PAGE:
There is a problem looming in the marketplace – more and more people are moving to wireless communication solutions, and Internet Protocol (IP) is pervasive. This is all fine today, but the problem arises when we need to get more from less, as wireless spectrum disappears. In the satellite world solutions such as DVB-S2/ACM vary signal power to meet the current channel conditions (due to clouds for example). On the ground many wireless modems tune to meet the current channel conditions as mobile devices move around dense cities. Again this is fine – however in nearly all networks there is a router, and in order to ensure some level of Quality of Service (QOS) the modem has some level of traffic shaping enabled to prioritise delay or jitter sensitive traffic such as VoIP. This invariably means that the router traffic shapes the traffic going to the modem to a pre defined rate. So when the modem changes speed the router is blissfully unaware and continue to spit out traffic at the old rate regardless of whether the modem has increased or reduced its offered rate. The ubiquitous use of Ethernet has caused a disassociation of not only modem link speed, but also link state and a few other parameters.
So whats the answer – well its actually quite simple – routers and modems should talk to each other. The actual mechanism doesn’t really matter that much, but what is important is that they do talk. This is often called cross-layer design, where a modem which traditionally operates in OSI layer 2 starts to talk out of band to the router that is shaping in OSI layer 3 data rates.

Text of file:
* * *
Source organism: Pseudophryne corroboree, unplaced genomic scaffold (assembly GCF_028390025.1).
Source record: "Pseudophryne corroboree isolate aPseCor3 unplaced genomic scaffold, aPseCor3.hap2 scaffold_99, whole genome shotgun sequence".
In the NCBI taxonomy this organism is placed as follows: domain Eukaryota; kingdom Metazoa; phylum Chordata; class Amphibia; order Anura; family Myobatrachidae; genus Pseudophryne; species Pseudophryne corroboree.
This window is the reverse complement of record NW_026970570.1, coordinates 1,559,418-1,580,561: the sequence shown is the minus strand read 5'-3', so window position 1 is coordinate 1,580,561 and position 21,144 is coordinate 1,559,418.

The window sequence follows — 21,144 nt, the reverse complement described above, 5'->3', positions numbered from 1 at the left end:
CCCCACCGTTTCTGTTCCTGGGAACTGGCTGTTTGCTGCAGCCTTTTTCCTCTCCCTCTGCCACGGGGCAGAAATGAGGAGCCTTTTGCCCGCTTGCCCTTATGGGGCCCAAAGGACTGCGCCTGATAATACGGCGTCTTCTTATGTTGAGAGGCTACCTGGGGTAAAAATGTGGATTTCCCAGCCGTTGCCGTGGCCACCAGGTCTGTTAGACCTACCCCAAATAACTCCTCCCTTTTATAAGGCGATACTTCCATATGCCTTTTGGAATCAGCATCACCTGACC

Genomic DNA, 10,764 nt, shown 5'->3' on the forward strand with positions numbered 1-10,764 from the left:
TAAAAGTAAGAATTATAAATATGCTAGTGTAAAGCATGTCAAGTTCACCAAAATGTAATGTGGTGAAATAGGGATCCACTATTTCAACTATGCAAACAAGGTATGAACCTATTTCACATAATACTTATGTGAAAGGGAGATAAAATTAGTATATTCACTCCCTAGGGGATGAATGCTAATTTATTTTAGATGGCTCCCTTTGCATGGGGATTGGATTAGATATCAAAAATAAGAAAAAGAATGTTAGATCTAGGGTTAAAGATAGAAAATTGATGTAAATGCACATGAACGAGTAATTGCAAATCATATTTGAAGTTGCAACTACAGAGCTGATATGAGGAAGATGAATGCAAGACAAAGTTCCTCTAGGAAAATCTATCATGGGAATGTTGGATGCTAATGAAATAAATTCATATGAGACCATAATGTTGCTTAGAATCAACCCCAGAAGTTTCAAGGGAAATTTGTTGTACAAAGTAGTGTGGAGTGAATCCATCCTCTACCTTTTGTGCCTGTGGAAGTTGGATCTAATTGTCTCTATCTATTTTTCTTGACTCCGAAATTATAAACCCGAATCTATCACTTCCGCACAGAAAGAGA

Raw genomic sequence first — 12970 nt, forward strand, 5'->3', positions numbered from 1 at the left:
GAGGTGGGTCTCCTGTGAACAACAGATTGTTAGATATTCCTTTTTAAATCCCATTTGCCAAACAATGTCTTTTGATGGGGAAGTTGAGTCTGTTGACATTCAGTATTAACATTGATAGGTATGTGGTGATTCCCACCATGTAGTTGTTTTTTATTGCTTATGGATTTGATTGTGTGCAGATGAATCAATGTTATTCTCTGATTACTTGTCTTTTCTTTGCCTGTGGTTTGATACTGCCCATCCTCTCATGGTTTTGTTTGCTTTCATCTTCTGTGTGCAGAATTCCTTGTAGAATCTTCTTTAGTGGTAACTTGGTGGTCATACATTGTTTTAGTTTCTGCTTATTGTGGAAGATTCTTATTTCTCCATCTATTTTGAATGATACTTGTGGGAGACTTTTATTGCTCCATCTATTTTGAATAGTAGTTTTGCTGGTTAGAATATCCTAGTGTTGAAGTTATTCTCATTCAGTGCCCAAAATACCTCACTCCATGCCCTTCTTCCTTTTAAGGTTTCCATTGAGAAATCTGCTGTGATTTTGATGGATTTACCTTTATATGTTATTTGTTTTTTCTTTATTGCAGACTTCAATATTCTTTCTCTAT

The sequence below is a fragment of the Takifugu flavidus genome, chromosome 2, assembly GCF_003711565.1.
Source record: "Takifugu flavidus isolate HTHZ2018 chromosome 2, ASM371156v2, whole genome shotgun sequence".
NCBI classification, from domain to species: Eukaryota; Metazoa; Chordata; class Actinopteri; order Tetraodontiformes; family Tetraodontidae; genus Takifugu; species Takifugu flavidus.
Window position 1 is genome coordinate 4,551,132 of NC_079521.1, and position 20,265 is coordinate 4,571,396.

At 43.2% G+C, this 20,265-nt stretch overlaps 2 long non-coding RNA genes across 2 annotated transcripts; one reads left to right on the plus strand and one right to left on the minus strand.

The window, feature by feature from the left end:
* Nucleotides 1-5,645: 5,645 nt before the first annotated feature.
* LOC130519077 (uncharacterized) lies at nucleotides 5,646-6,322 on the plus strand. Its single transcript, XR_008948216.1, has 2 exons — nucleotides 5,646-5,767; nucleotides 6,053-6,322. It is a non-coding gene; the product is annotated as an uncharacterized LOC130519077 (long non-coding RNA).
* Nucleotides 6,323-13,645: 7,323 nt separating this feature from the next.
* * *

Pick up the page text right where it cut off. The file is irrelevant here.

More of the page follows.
This problem isn’t confined to wireless and satellite modems, modems such as ADSL that auto tune will also need the same feature in the future. It also applies to tunnels such as VPN tunnels where the network state is unknown to the “red” side of the tunnel.
In my previous life many moons ago, a colleague and I tried to start fix this problem. We wrote a few IETF drafts with limited sucess.
However there is a real problem – there exists no standards body that this problem neatly fits into. The layer 3 at the IETF don’t really do much layer 2 anymore. The ANCP people in the IETF only look after DSL (and maybe some wireless networks in the future) but they don’t consider the CPE router as their remit. How can we form a standard interface in which satellite modem vendors, WiFi and WiMax vendors, Military Radio vendors, DSL modem vendors all work together with the multiple Layer 3 vendors when there is no standards body that includes these players at present ?
the technical solution is easy – the politics is a nightmare.